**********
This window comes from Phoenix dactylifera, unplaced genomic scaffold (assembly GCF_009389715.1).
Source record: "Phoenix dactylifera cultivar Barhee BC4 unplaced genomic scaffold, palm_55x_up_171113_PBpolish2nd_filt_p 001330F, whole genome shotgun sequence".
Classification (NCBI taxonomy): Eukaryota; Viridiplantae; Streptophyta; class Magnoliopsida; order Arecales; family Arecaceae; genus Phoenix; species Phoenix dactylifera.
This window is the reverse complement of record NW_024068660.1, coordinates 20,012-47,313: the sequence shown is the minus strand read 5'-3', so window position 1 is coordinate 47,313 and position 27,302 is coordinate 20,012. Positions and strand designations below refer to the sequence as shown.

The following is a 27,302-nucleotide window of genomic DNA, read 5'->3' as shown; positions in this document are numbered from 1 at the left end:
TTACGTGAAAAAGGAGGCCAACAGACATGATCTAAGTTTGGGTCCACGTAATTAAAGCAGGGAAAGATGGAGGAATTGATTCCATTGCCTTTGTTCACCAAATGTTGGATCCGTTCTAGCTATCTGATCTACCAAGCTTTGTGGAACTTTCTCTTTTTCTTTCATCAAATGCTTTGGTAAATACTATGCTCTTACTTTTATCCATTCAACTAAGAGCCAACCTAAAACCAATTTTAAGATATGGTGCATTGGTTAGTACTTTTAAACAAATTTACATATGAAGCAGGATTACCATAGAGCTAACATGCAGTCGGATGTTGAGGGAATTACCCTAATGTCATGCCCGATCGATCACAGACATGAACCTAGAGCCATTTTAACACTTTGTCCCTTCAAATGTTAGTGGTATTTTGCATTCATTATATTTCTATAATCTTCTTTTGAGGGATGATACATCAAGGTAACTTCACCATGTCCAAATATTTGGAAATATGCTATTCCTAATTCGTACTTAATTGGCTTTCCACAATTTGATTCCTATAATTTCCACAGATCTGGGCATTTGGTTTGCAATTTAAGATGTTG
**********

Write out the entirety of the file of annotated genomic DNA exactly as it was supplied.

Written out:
This window comes from Phoenix dactylifera, unplaced genomic scaffold (assembly GCF_009389715.1).
Source record: "Phoenix dactylifera cultivar Barhee BC4 unplaced genomic scaffold, palm_55x_up_171113_PBpolish2nd_filt_p 001330F, whole genome shotgun sequence".
Classification (NCBI taxonomy): Eukaryota; Viridiplantae; Streptophyta; class Magnoliopsida; order Arecales; family Arecaceae; genus Phoenix; species Phoenix dactylifera.
This window is the reverse complement of record NW_024068660.1, coordinates 20,012-47,313: the sequence shown is the minus strand read 5'-3', so window position 1 is coordinate 47,313 and position 27,302 is coordinate 20,012. Positions and strand designations below refer to the sequence as shown.

The following is a 27,302-nucleotide window of genomic DNA, read 5'->3' as shown; positions in this document are numbered from 1 at the left end:
TTACGTGAAAAAGGAGGCCAACAGACATGATCTAAGTTTGGGTCCACGTAATTAAAGCAGGGAAAGATGGAGGAATTGATTCCATTGCCTTTGTTCACCAAATGTTGGATCCGTTCTAGCTATCTGATCTACCAAGCTTTGTGGAACTTTCTCTTTTTCTTTCATCAAATGCTTTGGTAAATACTATGCTCTTACTTTTATCCATTCAACTAAGAGCCAACCTAAAACCAATTTTAAGATATGGTGCATTGGTTAGTACTTTTAAACAAATTTACATATGAAGCAGGATTACCATAGAGCTAACATGCAGTCGGATGTTGAGGGAATTACCCTAATGTCATGCCCGATCGATCACAGACATGAACCTAGAGCCATTTTAACACTTTGTCCCTTCAAATGTTAGTGGTATTTTGCATTCATTATATTTCTATAATCTTCTTTTGAGGGATGATACATCAAGGTAACTTCACCATGTCCAAATATTTGGAAATATGCTATTCCTAATTCGTACTTAATTGGCTTTCCACAATTTGATTCCTATAATTTCCACAGATCTGGGCATTTGGTTTGCAATTTAAGATGTTG